Central Japan - Dragon-rise Region


Central Japan - Dragon-rise Region


Central Japan - Dragon-rise Region


Central Japan - Dragon-rise Region


Central Japan - Dragon-rise Region


Aichi is one of the nine prefectures in Chubu and Hokuriku area of central Japan. The area resembles a rising dragon, having its nickname of “Shoryudo”.  Nagoya is the major city of Aichi Prefecture, in which you can comprehend the history of Tokugawa family and the multicultural characters of central Japan.

Top 10 Attractions


Tokugawa Art Museum

Tokugawaen is a Japanese garden with walkways winding around a central pond symbolizing the ocean. The waterfall and steams utilize the differences in elevation to create an enjoyable, dynamic landscape throughout the four seasons. The Tokugawa Art Museum exhibits the tools of the Owari Tokugawa feudal lords, such as Japanese swords and armor, tea ceremony utensils, and Noh cos-tumes.


Toyata Commenmorative Museum of Industry and Technology

Preserving and utilizing the old factory and industrial heritage at the birthplace of Toyota, Toyota Commemorative Museum of Industry and Technology was established by the 13 Toyota Group companies. Centered on textiles and automobiles, the site introduces the industrial and technological revolutions through real machines and moving exhibits.


Nagoya Castle

Nagoya Caslte, a symbol of Nagoya was residence of the 620,000-koku Owari Tokugawa household. It was built by the order of Tokugawa Ieyasu in 1612, and it symbolizes Nagoya’s pride and power. There are exhibits describing the lifestyle of the local lords in the castle tower (main donjon). Restoration of Hommaru Palace is currently underway, which was registered as Japan’s National Treasure but the original building was tragically burnt down during World War II.



Shirakawa-go in Gifu Prefecture locates in the northwest foothills of the White Mountains. It is surrounded by mountains, paddy fields, with river flowing through the village. The Gasshozukuri, steep thatched roofs farmhouses (constructed like hands in prayer) is one of the signatures in the place and it was declared a UNESCO World Heritage Site since 1995.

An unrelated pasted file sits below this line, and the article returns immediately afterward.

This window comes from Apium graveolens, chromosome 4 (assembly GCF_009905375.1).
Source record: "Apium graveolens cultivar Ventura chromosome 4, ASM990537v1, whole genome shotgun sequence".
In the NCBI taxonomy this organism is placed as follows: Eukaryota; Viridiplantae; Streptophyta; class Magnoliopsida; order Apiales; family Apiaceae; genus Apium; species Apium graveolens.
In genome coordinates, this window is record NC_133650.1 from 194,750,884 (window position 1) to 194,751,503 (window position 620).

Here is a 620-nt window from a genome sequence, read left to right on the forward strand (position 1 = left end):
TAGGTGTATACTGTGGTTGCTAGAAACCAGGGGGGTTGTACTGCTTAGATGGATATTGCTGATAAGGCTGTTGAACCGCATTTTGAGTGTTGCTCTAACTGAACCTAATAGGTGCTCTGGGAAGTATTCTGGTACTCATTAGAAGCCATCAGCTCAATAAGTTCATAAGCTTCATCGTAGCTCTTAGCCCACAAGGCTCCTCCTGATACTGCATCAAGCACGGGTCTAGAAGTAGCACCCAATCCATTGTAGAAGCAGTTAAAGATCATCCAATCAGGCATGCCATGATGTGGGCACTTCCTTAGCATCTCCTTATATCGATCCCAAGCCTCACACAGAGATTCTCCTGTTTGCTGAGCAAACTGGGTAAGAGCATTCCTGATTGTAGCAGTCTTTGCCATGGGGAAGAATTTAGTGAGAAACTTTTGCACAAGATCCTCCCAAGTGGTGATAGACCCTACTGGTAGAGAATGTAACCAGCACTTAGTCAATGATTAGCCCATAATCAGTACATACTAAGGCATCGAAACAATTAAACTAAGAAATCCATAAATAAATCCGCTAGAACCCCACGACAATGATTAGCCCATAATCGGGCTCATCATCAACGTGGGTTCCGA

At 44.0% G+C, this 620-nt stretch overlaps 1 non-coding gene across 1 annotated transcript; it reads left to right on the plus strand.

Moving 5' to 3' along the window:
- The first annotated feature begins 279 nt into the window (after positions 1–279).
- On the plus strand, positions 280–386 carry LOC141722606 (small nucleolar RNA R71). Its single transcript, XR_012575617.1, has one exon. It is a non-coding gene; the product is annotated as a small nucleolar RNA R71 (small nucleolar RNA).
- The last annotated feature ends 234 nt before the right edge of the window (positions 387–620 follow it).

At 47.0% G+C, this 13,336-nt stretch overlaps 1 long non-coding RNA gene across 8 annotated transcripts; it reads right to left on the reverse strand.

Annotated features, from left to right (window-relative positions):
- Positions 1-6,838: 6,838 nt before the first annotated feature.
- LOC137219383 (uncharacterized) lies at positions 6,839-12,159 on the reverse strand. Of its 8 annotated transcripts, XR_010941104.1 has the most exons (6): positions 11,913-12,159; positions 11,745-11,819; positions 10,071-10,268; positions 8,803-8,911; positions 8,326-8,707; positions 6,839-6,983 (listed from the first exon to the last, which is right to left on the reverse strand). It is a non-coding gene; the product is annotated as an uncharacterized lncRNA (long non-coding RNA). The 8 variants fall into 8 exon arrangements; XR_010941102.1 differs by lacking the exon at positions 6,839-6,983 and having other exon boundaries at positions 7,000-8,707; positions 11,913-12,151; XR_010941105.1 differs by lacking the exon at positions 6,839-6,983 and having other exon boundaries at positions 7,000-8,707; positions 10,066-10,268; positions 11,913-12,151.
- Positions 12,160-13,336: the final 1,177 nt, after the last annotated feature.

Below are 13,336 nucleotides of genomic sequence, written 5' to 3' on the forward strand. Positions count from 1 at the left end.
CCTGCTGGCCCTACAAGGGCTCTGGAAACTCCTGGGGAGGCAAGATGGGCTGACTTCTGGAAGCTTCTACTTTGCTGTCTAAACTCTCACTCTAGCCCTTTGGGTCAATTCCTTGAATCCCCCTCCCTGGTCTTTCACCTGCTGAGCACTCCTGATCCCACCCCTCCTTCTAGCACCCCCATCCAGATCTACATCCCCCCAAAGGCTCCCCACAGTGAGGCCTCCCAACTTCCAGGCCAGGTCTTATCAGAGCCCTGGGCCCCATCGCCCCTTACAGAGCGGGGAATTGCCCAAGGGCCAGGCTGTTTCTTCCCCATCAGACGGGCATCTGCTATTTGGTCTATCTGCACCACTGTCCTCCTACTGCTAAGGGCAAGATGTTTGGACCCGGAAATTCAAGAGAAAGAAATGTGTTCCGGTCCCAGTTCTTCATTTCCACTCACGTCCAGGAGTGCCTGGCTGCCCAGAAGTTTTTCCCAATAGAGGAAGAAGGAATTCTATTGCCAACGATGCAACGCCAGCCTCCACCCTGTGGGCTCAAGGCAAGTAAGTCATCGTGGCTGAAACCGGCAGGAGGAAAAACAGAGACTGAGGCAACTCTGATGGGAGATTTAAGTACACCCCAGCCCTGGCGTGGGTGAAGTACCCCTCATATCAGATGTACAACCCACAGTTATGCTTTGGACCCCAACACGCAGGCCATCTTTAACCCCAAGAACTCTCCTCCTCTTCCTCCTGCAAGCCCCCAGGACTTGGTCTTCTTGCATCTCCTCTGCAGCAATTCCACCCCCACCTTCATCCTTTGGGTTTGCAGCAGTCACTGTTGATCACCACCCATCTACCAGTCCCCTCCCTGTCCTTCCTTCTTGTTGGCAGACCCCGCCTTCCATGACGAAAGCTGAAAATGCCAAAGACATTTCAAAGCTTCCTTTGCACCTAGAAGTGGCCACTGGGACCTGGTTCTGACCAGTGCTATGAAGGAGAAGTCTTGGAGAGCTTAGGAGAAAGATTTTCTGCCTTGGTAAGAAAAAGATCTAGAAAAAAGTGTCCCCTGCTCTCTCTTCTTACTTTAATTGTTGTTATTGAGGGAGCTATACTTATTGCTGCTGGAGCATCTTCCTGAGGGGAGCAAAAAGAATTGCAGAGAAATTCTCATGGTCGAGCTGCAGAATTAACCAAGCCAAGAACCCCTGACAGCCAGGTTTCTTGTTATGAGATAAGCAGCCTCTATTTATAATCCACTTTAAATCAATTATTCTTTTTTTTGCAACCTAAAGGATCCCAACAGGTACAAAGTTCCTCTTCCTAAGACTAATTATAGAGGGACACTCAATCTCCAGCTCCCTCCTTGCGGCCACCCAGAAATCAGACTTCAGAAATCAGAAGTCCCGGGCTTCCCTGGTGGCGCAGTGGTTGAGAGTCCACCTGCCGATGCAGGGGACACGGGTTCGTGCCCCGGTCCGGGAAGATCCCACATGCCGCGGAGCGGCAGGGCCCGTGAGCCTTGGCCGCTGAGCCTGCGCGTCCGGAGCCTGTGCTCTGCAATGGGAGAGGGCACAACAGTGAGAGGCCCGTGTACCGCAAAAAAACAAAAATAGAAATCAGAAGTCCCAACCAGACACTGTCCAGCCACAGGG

Sanmachi is the old town area where houses from Edo period remains. The old Sanmachi downtown area grew as people gathered along the lanes linking the castle, prominent temples and shrines, and also flourished around the Takayama-Jinya, the old government office that was built over 300 years ago. The Jinya still stands today.


Alpine Street


Float Hall

The Float Hall locates in Sakurayama Hachiman and it is the place where the floats for Takayama Festival are kept. Every March, July and November, the beautifully decorated floats will be parading with live explanation by Miko, the shrine maiden.



Kazue-machi is an old geisha district. It is one of the three geisha districts of Kanazawa. Chaya is a traditional place of feasts and entertainments, where geisha perform dances and play Japanese traditional musical instruments. The historical rows of this two storey teahouse town have been designated as Japan’s cultural assets.

Kenrokuen Garden

Kenrokuen Garden

Kenrokuen Garden is a Japanese garden located on the heights of the central of Kanazawa and next to Kanazawa Castle. The Maeda family, who ruled the Kaga Clan (the present Ishikawa and Toyama areas) in feudal times, maintained the garden from generation to generation. From its scale and beauty, it is regarded as one of the most beautiful feudal lords’ gardens in Japan.


Inuyama Castle

Inuyama is located at the northwest of Aichi Prefecture with Inuyama Castle as the centre of the city. Inuyama Castle is also known as the White Emperor City which was built in late 16th century. It is the only private own castle in Japan. A conserved feature are the steep stairs, which visitors can scale up four stories to get to the top level and be rewarded with panoramic views over the castle grounds and Kiso River. The village under the castle is well conserved as well.